R: The team. I have been blessed with the opportunity to work with a stellar team. Today, my collaborators are able discuss topics such as cloud computing, artificial intelligence, blockchain, quantum computing, agile methodologies, scrums and so on, with a level of detail that just overwhelms me. We have teams working on what will happen in five and ten years. They are the best and I will surely miss them. I will also miss all the traveling. Not so much the travel itself, but the opportunity to keep learning, being exposed to so many different realities. I reckon that since I joined BBVA I have traveled the equivalent of circling the globe about a hundred times. Travelling is essential if you want to understand the dynamics at play outside your environment, to understand new realities, deal with different visions, understand where the world is heading and how that can impact your closest reality. Curiosity and the desire to learn, are essential.
I will miss many of those things. But I am happy to leave knowing that Carlos is the best leader for BBVA. And the Board is also certain about this. Carlos, with everyone’s help, is going to achieve great things.
Our time is up and Francisco González is off to his next appointment, carrying his briefcase. The same one he’s kept by his side all his professional life. “My daughters have asked me many times to get a new one. But I refuse. We’re stuck with each other until the end.”
Francisco González’s briefcase. The same one he’s kept by his side all his professional life.
Born in Chantada (Galicia, Spain) in 1944.
He graduated in Economic and Business Administration from the Complutense University in Madrid. Francisco González is also a licensed stockbroker in Spain (top of his class in 1980) and a trader with the Madrid Stock exchange.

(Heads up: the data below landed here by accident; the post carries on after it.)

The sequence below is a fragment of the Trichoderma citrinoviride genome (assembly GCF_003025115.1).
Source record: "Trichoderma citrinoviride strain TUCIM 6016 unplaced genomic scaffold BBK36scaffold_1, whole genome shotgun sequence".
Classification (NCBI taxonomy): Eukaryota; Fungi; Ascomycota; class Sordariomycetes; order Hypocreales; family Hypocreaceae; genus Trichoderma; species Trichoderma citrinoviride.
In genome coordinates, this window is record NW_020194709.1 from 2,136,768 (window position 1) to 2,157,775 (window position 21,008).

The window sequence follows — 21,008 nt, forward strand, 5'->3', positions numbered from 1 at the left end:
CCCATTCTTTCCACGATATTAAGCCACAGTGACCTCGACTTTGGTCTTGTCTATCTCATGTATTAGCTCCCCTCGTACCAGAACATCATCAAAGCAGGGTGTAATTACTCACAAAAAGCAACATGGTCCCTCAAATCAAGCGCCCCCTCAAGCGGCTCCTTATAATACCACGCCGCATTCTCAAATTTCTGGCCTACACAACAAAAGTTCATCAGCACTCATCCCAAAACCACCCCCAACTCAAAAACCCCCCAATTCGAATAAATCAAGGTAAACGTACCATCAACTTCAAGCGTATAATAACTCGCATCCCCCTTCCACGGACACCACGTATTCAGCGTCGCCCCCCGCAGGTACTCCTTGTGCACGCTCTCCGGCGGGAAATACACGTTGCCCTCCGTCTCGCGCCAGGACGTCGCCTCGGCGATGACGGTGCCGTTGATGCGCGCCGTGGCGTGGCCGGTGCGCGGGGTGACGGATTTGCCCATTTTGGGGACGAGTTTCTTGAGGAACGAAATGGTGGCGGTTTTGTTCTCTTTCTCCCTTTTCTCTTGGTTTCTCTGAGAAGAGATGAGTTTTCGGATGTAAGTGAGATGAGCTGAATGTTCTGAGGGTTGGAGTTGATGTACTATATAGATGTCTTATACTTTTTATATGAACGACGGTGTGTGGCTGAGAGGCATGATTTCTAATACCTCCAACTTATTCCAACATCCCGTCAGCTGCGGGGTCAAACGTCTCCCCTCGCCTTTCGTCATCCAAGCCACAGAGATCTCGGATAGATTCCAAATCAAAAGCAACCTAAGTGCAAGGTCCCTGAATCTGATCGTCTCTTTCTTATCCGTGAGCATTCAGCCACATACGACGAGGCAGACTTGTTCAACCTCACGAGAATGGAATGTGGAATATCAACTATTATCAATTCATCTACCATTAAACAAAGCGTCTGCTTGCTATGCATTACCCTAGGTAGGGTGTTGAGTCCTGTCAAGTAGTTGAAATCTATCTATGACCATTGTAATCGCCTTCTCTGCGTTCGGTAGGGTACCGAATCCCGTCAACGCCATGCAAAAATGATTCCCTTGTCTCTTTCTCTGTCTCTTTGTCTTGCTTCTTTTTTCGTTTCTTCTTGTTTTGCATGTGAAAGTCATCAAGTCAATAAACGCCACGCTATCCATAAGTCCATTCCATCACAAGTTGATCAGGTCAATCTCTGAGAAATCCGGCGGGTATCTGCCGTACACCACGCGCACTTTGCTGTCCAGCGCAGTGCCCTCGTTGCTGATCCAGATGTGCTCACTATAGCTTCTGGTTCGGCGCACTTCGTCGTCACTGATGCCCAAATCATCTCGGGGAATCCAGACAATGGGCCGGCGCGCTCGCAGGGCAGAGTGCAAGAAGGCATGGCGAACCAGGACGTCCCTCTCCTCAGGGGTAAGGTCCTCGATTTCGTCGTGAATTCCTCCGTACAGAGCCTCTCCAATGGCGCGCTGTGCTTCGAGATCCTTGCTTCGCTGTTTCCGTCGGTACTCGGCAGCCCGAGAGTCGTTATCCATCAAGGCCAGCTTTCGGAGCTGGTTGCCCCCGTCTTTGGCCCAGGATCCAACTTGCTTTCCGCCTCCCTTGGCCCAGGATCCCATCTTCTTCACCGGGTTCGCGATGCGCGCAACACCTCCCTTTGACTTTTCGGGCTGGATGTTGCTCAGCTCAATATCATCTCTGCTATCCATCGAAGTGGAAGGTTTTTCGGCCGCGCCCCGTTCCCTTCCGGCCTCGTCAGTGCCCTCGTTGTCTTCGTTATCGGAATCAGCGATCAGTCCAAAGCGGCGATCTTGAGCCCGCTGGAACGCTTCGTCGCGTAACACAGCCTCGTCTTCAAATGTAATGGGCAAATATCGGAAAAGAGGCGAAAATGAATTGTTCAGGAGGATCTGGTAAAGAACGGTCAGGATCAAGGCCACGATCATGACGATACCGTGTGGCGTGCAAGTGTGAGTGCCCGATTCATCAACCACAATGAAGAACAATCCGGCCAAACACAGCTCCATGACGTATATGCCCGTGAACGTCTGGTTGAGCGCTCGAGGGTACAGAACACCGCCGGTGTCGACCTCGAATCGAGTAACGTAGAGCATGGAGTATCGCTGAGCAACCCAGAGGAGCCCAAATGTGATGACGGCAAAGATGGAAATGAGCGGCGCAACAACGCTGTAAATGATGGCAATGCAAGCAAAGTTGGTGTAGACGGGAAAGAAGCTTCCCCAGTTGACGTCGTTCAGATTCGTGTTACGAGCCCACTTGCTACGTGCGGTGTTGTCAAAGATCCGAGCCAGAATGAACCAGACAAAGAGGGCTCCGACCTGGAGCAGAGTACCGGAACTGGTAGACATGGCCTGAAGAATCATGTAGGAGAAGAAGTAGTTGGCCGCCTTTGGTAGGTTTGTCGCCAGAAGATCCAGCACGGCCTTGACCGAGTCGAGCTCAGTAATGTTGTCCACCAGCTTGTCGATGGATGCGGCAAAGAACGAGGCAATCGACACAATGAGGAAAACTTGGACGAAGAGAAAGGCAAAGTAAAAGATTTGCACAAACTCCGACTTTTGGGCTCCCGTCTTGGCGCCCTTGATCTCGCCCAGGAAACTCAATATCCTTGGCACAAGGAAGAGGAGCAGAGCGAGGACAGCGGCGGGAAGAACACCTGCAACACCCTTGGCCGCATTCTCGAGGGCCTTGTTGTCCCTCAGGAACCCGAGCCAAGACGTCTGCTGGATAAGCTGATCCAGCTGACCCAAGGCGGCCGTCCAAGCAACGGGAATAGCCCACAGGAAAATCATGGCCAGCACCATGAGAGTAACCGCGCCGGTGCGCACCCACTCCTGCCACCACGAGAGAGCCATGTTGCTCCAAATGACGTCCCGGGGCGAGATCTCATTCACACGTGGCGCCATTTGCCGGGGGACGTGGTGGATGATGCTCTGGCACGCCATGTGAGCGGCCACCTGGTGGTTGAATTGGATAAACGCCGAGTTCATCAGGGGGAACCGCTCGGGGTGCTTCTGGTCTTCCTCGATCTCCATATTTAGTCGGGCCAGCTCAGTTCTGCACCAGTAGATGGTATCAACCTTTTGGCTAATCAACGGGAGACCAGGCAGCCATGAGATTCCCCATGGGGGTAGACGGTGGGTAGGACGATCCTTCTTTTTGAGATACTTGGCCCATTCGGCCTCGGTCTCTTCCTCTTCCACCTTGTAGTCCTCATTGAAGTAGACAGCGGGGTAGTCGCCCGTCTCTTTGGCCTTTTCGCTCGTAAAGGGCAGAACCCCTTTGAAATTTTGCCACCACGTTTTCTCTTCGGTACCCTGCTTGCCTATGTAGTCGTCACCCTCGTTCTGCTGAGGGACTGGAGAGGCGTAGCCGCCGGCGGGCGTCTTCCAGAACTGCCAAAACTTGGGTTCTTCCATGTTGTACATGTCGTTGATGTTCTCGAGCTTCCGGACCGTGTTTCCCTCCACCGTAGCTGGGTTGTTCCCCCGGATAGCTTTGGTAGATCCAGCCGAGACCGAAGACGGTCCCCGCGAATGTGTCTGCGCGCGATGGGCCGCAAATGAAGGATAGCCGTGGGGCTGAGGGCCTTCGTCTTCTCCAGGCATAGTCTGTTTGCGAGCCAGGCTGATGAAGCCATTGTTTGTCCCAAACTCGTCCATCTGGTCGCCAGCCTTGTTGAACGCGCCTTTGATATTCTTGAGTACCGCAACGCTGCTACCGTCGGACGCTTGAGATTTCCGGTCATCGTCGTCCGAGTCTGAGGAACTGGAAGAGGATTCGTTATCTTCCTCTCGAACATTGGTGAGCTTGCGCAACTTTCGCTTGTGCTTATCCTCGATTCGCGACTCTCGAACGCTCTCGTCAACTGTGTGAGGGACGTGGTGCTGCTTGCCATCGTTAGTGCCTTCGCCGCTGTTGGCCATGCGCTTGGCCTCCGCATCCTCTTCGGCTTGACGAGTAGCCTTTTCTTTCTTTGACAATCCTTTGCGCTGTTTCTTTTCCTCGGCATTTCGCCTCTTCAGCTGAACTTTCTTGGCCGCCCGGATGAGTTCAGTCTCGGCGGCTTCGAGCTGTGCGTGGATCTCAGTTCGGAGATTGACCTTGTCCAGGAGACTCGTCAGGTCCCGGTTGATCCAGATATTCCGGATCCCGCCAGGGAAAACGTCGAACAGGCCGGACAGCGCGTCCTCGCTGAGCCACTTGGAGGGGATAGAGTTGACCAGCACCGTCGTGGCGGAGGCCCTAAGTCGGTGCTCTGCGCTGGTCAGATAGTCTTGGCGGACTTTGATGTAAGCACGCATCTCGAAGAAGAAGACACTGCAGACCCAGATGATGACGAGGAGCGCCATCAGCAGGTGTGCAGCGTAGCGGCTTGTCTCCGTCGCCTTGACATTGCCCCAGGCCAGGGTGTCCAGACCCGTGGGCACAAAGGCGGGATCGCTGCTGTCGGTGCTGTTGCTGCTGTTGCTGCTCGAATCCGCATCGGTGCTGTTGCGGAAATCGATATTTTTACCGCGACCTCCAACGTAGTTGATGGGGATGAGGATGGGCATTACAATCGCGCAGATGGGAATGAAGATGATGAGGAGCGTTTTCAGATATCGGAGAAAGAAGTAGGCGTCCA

Before becoming BBVA chairman, he was chairman of Argentaria from 1996 to 1999, where he spearheaded the integration, transformation and privatization of a diverse group of state-owned banks. Prior to joining Argentaria, Francisco González founded the Securities Firm, FG Inversiones Bursátiles, which became the first independent brokerage firm in Spain. He began his professional career in 1964 as a programmer in an IT company. His ambition to transform banking with the support of new technologies dates back to this time.
Francisco González is a Member of the Board of Directors of the Institute of International Finance (IIF), where he is also a Member of its Executive Committee.
He is a Member of the European Financial Services Round Table (EFR), the Institut International D’Études Bancaires (IIEB), del International Advisory Panel of the Monetary Authority of Singapore (MAS), and the International Business Council (IBC) of the World Economic Forum (WEF). He is also a member of the Global Advisory Council of The Conference Board (TCB) and he represents BBVA in the International Monetary Conference (IMC).
He is Chairman of the Fundación BBVA, Member of the Princess of Asturias Foundation Board of Trustees and a Trustee of the Victims of Terrorism Foundation and of the Teatro Real of Madrid Foundation, where he is also Vice Chairman of its Board of Benefactors.
He represents BBVA in the Board of Trustees of the Pro CNIC Foundation, the Princess of Girona Foundation, the Elcano Royal Institute of International and Strategic Studies Foundation, and the Foundation for Help Against Drug Addiction (FAD). Besides this, he represents the BBVA Foundation in the Board of Trustees of the Spanish National Cancer Research Foundation (CNIO) and the Vall d’Hebron Institute of Oncology (VHIO).
He is also member of the Board of Trustees of the Pro Royal Spanish Academy Foundation (Pro RAE), the Board of Trustees of the Carolina Foundation, the Royal Board of Trustees of the Prado National Museum and the Board of Trustees of the Student Residence Foundation and the Board of Distinguished Patrons of Casa América.